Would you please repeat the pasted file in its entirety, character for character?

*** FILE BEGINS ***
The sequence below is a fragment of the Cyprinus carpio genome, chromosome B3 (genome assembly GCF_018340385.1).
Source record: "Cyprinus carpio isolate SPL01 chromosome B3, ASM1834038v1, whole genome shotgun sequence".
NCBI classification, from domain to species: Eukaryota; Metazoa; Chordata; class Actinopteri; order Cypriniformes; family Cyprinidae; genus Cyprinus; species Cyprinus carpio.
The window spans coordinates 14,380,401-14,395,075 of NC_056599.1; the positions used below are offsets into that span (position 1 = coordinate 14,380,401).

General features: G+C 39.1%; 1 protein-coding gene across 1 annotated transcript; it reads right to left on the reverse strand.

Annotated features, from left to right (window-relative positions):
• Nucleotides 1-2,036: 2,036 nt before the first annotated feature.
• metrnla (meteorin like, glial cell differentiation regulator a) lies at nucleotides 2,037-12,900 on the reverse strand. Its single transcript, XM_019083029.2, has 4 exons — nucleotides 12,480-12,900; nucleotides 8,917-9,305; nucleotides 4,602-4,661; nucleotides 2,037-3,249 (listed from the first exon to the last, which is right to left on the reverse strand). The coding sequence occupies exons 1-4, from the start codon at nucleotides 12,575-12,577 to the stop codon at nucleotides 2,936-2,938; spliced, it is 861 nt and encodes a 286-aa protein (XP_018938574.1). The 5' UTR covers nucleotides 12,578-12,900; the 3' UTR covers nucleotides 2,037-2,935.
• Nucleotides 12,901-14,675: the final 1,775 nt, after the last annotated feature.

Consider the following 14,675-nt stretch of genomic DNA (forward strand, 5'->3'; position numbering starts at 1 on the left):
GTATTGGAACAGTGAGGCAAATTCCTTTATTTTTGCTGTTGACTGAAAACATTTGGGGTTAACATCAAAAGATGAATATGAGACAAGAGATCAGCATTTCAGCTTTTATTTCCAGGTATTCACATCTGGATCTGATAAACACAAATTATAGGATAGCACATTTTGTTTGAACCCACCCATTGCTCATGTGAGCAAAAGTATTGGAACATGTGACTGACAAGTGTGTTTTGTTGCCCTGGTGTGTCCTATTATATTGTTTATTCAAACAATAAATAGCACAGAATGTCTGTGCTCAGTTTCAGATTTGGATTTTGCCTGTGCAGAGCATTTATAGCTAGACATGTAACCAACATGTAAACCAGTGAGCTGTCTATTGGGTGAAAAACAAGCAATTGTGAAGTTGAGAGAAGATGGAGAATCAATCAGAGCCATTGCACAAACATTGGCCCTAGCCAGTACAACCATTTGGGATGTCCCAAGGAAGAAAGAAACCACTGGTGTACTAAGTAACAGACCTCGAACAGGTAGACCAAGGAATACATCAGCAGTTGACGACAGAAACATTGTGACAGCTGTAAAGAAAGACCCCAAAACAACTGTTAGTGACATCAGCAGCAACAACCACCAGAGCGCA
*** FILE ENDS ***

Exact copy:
The sequence below is a fragment of the Cyprinus carpio genome, chromosome B3 (genome assembly GCF_018340385.1).
Source record: "Cyprinus carpio isolate SPL01 chromosome B3, ASM1834038v1, whole genome shotgun sequence".
NCBI classification, from domain to species: Eukaryota; Metazoa; Chordata; class Actinopteri; order Cypriniformes; family Cyprinidae; genus Cyprinus; species Cyprinus carpio.
The window spans coordinates 14,380,401-14,395,075 of NC_056599.1; the positions used below are offsets into that span (position 1 = coordinate 14,380,401).

General features: G+C 39.1%; 1 protein-coding gene across 1 annotated transcript; it reads right to left on the reverse strand.

Annotated features, from left to right (window-relative positions):
• Nucleotides 1-2,036: 2,036 nt before the first annotated feature.
• metrnla (meteorin like, glial cell differentiation regulator a) lies at nucleotides 2,037-12,900 on the reverse strand. Its single transcript, XM_019083029.2, has 4 exons — nucleotides 12,480-12,900; nucleotides 8,917-9,305; nucleotides 4,602-4,661; nucleotides 2,037-3,249 (listed from the first exon to the last, which is right to left on the reverse strand). The coding sequence occupies exons 1-4, from the start codon at nucleotides 12,575-12,577 to the stop codon at nucleotides 2,936-2,938; spliced, it is 861 nt and encodes a 286-aa protein (XP_018938574.1). The 5' UTR covers nucleotides 12,578-12,900; the 3' UTR covers nucleotides 2,037-2,935.
• Nucleotides 12,901-14,675: the final 1,775 nt, after the last annotated feature.

Consider the following 14,675-nt stretch of genomic DNA (forward strand, 5'->3'; position numbering starts at 1 on the left):
GTATTGGAACAGTGAGGCAAATTCCTTTATTTTTGCTGTTGACTGAAAACATTTGGGGTTAACATCAAAAGATGAATATGAGACAAGAGATCAGCATTTCAGCTTTTATTTCCAGGTATTCACATCTGGATCTGATAAACACAAATTATAGGATAGCACATTTTGTTTGAACCCACCCATTGCTCATGTGAGCAAAAGTATTGGAACATGTGACTGACAAGTGTGTTTTGTTGCCCTGGTGTGTCCTATTATATTGTTTATTCAAACAATAAATAGCACAGAATGTCTGTGCTCAGTTTCAGATTTGGATTTTGCCTGTGCAGAGCATTTATAGCTAGACATGTAACCAACATGTAAACCAGTGAGCTGTCTATTGGGTGAAAAACAAGCAATTGTGAAGTTGAGAGAAGATGGAGAATCAATCAGAGCCATTGCACAAACATTGGCCCTAGCCAGTACAACCATTTGGGATGTCCCAAGGAAGAAAGAAACCACTGGTGTACTAAGTAACAGACCTCGAACAGGTAGACCAAGGAATACATCAGCAGTTGACGACAGAAACATTGTGACAGCTGTAAAGAAAGACCCCAAAACAACTGTTAGTGACATCAGCAGCAACAACCACCAGAGCGCA